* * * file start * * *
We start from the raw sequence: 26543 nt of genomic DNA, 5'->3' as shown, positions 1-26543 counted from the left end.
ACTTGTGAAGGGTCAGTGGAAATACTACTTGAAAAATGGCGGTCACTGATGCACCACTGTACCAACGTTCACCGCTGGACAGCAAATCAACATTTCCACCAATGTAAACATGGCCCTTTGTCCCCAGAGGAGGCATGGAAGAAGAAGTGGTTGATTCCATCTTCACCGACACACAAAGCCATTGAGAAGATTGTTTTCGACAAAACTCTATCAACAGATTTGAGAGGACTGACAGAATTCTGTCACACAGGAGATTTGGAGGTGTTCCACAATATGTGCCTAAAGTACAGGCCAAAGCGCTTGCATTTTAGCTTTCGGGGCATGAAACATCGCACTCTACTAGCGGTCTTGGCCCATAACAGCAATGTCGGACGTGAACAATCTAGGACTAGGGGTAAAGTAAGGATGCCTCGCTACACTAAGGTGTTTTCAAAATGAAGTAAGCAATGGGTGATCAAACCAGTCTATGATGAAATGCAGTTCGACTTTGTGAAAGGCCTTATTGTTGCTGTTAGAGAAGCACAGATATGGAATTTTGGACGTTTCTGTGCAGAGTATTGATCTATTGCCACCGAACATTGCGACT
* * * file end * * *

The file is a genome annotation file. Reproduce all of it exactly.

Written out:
We start from the raw sequence: 26543 nt of genomic DNA, 5'->3' as shown, positions 1-26543 counted from the left end.
ACTTGTGAAGGGTCAGTGGAAATACTACTTGAAAAATGGCGGTCACTGATGCACCACTGTACCAACGTTCACCGCTGGACAGCAAATCAACATTTCCACCAATGTAAACATGGCCCTTTGTCCCCAGAGGAGGCATGGAAGAAGAAGTGGTTGATTCCATCTTCACCGACACACAAAGCCATTGAGAAGATTGTTTTCGACAAAACTCTATCAACAGATTTGAGAGGACTGACAGAATTCTGTCACACAGGAGATTTGGAGGTGTTCCACAATATGTGCCTAAAGTACAGGCCAAAGCGCTTGCATTTTAGCTTTCGGGGCATGAAACATCGCACTCTACTAGCGGTCTTGGCCCATAACAGCAATGTCGGACGTGAACAATCTAGGACTAGGGGTAAAGTAAGGATGCCTCGCTACACTAAGGTGTTTTCAAAATGAAGTAAGCAATGGGTGATCAAACCAGTCTATGATGAAATGCAGTTCGACTTTGTGAAAGGCCTTATTGTTGCTGTTAGAGAAGCACAGATATGGAATTTTGGACGTTTCTGTGCAGAGTATTGATCTATTGCCACCGAACATTGCGACT